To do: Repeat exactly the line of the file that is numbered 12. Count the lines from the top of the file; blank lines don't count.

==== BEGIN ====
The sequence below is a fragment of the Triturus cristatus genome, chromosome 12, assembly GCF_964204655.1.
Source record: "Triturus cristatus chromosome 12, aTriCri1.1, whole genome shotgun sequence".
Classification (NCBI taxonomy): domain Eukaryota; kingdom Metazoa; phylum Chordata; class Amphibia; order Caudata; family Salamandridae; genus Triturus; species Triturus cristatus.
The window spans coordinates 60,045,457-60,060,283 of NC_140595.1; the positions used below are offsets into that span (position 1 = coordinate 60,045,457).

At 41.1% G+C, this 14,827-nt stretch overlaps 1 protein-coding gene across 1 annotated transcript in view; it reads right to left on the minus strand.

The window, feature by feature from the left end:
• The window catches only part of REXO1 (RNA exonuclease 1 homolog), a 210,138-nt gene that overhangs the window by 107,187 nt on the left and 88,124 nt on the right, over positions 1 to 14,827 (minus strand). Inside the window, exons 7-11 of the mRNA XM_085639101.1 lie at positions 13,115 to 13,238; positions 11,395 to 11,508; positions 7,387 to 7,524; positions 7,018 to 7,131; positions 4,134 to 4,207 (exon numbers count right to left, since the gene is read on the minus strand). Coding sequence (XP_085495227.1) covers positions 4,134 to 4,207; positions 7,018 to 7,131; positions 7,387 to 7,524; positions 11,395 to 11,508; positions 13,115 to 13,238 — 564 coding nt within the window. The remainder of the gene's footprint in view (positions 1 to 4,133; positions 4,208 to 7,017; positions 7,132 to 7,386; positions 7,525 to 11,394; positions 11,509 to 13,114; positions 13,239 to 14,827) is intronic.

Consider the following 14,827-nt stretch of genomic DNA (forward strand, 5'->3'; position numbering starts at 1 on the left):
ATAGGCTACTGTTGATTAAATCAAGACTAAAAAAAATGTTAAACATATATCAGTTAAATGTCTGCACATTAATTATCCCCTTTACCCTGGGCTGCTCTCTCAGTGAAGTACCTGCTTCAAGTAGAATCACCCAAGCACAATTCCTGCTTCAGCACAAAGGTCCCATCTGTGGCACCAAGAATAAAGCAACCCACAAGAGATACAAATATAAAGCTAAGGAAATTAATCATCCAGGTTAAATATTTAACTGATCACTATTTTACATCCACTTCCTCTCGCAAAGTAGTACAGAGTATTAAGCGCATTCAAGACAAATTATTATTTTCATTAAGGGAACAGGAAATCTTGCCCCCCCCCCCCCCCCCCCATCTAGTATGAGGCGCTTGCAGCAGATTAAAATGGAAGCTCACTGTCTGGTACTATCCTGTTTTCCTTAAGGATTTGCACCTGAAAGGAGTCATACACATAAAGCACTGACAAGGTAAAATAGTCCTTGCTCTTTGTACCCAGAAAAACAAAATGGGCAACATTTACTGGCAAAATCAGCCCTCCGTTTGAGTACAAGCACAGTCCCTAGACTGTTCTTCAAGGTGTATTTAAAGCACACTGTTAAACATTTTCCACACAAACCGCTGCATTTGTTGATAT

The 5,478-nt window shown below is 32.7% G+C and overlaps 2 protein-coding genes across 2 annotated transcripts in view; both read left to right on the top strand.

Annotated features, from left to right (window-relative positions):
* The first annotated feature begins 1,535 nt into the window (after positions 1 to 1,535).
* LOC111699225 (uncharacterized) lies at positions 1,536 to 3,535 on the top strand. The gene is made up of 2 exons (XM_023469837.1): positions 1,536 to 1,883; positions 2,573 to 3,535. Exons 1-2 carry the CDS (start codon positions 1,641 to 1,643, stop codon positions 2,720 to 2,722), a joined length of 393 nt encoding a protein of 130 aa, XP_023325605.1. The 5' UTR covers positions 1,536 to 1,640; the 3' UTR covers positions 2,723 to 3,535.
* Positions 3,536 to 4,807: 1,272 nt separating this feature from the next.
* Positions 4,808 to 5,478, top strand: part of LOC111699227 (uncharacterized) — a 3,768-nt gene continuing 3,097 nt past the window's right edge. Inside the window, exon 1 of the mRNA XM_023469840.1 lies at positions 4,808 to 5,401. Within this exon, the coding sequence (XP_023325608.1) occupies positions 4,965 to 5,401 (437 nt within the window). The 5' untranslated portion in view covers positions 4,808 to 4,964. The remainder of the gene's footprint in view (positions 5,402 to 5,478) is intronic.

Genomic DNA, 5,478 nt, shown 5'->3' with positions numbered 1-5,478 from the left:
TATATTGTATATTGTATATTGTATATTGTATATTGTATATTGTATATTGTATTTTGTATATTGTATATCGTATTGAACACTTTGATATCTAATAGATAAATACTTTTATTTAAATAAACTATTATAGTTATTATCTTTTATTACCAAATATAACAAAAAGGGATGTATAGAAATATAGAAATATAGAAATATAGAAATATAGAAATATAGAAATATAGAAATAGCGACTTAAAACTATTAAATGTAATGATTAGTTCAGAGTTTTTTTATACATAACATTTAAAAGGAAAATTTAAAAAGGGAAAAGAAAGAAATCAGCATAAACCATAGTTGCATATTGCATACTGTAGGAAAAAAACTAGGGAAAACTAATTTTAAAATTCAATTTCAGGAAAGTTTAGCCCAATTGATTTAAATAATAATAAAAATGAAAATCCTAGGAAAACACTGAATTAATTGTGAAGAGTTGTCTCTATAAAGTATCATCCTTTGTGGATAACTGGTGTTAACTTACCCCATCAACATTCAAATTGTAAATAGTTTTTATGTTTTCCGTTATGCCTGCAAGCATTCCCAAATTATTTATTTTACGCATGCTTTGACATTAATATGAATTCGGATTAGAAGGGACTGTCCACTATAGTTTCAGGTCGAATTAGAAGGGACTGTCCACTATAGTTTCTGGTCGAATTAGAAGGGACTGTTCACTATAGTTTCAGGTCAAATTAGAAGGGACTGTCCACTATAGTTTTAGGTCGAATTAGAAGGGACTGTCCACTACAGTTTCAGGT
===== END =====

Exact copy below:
* The first annotated feature begins 1,535 nt into the window (after positions 1 to 1,535).